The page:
Objective: To determine factors related to the observation of suspicious lesions on the scalp, neck, and face of customers by hair professionals (cosmetologists and barbers).
Design: Survey of hair professionals in January 2010.
Setting: Single hair professional educational conference.
Participants: Hair professionals from a chain of 17 salons in the greater Houston, Texas, area.
Main outcome measure: Frequency with which hair professionals looked for lesions on their customers' scalp, neck, and face during the previous month.
Results: Of 304 surveys distributed to hair professionals, 203 were completed (66.8% response rate). Few hair professionals had received formal skin cancer education (28.1%). Forty-nine percent of hair professionals were "very" or "extremely" interested in participating in a skin cancer education program. Of responding participants, 37.1% looked at more than 50% of their customers' scalps, 28.8% looked at more than 50% of their customers' necks, and 15.3% looked at more than 50% of their customers' faces for suspicious lesions during the preceding month. Frequency of observation of customers' lesions was associated with hair professionals' self-reported health communication practices (P < .001) and personal skin protection practices (P = .05) but was not associated with hair professionals' skin cancer knowledge (P = .48).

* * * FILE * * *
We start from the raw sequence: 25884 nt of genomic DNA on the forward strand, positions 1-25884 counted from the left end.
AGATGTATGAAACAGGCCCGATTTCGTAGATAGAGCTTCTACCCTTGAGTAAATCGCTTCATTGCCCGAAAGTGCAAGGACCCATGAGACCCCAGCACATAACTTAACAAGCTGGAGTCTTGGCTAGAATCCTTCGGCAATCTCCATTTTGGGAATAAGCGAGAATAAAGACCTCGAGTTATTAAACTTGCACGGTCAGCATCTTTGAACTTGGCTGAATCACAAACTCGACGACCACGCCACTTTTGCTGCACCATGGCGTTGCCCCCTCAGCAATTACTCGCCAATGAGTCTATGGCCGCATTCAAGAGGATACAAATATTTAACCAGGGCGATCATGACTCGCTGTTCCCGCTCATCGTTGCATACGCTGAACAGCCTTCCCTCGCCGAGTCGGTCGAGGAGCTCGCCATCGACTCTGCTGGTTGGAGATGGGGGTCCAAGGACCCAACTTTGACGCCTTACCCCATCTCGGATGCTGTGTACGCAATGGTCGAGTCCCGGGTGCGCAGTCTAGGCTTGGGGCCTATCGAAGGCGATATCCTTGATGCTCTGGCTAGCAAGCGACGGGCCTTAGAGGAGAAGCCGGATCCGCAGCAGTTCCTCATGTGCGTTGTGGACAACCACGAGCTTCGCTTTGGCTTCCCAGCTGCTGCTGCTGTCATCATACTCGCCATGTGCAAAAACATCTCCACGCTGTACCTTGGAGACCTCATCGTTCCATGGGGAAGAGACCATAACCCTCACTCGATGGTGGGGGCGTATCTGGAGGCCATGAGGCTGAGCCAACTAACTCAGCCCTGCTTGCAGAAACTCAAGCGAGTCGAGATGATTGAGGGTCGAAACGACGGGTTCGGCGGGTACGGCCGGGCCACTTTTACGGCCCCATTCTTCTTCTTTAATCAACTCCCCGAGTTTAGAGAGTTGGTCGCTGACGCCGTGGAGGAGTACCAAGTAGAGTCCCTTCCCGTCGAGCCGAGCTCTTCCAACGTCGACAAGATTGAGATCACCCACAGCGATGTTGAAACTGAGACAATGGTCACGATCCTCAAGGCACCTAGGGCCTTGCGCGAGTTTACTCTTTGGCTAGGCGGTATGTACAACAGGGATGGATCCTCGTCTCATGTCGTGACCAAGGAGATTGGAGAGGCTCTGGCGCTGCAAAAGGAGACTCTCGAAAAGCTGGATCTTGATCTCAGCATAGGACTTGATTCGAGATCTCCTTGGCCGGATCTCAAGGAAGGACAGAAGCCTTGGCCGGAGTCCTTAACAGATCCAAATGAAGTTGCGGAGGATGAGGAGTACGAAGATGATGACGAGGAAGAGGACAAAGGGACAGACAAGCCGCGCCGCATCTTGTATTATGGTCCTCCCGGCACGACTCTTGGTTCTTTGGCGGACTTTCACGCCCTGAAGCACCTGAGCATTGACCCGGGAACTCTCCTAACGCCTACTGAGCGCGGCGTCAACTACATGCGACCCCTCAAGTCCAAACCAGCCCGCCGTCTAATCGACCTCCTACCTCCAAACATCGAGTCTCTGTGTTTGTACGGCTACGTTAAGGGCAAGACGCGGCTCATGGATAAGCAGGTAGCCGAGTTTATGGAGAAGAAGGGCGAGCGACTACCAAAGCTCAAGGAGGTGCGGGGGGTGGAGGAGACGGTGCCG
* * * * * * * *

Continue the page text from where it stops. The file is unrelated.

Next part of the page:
Conclusions: This study suggests that hair professionals are looking for suspicious lesions on customers' scalp, neck, and face and are acting as lay skin cancer educators. These results provide evidence that hair professionals would be receptive to skin cancer education and that further investigation into the role of hair professionals in skin cancer prevention and detection campaigns is needed.